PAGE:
Two months ago “at an event at its Palo Alto, Calif. headquarters” Mark Zuckerberg announced the launch of new Facebeook Groups. GigaOM wrote:
CEO Mark Zuckerberg called groups “a fundamental building block” and the biggest problem in social networking,” and said after considering the issue for a long time, Facebook has determined the best solution is a social one, where users organically create and participate in groups with each other as a fundamental part of their Facebook experience.
We were told that the process is now as simple as:
1. Create a group, 2. Add friends, 3. Start sharing.
Note that Step #2 (underlined by me).
Almost immediately some started applauding the idea writing:
Facebook recently relaunch Groups. What’s the best part of Facebook Groups?
You can automatically add any of your friends without the hassle of waiting for their decision.
Isn’t that brilliant? Now the decision to add your friends solely belong to you only.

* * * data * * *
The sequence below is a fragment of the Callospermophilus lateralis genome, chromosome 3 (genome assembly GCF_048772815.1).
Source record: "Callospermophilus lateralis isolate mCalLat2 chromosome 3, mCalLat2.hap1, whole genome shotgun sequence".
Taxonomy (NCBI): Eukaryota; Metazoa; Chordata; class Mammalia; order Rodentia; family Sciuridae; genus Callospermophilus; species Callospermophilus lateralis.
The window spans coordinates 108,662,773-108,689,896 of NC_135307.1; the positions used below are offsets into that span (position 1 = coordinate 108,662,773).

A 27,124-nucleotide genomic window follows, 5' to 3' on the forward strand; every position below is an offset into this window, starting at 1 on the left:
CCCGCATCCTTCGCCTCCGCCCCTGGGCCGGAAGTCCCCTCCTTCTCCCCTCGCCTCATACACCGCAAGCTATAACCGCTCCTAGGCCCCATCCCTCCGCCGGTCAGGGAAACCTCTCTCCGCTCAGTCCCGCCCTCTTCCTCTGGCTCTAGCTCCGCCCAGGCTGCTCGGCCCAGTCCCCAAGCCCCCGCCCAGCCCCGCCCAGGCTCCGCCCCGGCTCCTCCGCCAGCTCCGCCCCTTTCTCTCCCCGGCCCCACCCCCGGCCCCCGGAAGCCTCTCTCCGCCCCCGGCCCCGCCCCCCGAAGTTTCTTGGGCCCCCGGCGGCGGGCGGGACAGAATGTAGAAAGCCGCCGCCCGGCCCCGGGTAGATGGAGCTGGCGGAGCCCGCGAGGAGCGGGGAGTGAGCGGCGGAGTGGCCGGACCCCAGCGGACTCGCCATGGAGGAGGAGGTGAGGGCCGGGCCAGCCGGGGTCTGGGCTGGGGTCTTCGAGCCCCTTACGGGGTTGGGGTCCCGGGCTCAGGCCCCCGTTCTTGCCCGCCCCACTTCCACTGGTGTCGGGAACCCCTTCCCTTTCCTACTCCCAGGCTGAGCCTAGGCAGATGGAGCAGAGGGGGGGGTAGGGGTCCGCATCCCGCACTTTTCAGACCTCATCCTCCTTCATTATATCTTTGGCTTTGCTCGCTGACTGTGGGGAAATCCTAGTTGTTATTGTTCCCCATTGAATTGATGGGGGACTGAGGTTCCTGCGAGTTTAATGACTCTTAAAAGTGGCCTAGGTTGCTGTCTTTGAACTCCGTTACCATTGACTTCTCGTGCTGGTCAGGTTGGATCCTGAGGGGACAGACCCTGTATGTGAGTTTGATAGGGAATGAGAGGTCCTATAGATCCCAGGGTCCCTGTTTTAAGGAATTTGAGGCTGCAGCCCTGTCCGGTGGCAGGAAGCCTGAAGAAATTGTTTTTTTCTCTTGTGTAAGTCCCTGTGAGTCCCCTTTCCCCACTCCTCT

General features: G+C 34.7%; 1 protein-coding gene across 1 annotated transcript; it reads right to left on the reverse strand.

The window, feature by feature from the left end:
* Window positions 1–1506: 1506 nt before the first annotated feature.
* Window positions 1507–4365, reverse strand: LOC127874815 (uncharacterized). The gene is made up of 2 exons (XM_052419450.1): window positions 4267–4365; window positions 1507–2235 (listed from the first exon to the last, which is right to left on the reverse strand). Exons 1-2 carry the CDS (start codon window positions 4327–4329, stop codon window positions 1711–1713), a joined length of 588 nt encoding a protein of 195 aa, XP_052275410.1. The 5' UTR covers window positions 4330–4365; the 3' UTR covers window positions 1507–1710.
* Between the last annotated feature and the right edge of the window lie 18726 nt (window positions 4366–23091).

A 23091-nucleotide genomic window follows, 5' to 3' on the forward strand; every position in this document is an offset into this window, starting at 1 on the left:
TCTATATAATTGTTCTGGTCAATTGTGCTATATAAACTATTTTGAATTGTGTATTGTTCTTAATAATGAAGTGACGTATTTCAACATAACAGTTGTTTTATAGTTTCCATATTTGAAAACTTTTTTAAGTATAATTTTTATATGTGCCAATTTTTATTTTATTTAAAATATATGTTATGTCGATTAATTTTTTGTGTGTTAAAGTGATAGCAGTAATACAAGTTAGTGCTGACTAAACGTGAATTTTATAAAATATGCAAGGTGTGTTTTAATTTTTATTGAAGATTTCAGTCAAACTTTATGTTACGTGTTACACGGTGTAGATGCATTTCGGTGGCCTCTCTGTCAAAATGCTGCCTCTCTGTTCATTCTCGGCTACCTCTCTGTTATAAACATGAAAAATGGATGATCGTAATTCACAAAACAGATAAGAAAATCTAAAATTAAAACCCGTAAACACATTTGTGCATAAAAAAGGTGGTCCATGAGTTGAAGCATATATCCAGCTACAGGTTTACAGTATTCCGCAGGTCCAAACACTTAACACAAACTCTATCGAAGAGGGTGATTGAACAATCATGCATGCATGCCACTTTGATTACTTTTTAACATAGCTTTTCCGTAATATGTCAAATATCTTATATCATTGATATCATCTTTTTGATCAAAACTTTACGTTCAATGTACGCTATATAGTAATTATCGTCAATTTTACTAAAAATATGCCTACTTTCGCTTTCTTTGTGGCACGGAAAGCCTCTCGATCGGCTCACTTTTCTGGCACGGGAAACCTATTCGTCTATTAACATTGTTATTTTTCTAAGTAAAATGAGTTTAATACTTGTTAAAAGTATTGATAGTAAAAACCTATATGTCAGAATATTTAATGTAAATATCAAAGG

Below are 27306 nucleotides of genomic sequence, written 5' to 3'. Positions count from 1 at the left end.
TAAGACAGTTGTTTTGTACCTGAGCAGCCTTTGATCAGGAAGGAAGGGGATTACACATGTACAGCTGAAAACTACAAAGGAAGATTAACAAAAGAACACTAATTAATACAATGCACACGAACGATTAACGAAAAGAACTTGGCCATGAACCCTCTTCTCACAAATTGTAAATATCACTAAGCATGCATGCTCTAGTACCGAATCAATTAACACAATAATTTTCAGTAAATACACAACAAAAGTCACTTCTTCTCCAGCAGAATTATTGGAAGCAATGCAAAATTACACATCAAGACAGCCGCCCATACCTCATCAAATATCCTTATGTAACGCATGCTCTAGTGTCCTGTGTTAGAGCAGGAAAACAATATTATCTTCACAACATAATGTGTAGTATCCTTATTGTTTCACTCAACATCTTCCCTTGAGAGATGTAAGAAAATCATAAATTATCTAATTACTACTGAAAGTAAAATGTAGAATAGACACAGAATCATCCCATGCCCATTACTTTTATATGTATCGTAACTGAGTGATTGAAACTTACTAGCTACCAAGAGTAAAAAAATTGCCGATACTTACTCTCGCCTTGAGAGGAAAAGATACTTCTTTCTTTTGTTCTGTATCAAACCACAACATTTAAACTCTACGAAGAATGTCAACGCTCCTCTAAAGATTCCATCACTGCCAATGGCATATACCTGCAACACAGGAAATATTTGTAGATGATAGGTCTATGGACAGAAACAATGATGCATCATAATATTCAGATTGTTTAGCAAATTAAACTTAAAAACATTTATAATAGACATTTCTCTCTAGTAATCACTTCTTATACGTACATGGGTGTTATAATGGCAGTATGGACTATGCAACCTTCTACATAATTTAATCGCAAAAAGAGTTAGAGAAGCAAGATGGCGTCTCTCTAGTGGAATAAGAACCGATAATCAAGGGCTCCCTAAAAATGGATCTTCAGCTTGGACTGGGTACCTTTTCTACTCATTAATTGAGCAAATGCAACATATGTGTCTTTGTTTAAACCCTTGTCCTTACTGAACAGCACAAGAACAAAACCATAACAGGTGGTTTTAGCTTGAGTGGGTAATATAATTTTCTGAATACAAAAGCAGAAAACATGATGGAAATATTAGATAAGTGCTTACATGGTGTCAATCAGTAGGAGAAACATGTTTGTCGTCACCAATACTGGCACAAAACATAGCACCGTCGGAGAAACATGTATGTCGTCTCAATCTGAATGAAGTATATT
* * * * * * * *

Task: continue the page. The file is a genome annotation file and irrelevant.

You really think this is “brilliant”?!
Earlier this week I was added to a group by a friend of mine. It was a good group — so I had no issues with the group itself — but I certainly have a problem with the concept, and, apparently, I’m alone in my concerns:
Jason Calacanis of Mahalo, Anil Dash of Expert Labs, Laura Fitton of OneForty.com, and others have had problems with the Groups’ auto-add function practically since day 1 [more here].
Facebook Groups product manager Justin Shaffer said that “it’s one click to leave” the group you were joined into and once you’ve left a group “you can’t be re-added to it without your permission” [source], but why not make the joining of the group permission-based right from the outset? Maybe I’m looking in the wrong places, but I cannot find a way to set this up unless I turn the groups off altogether.
Either Facebook has to change the way this works, or the end users will have to choose their friends more wisely cautiously.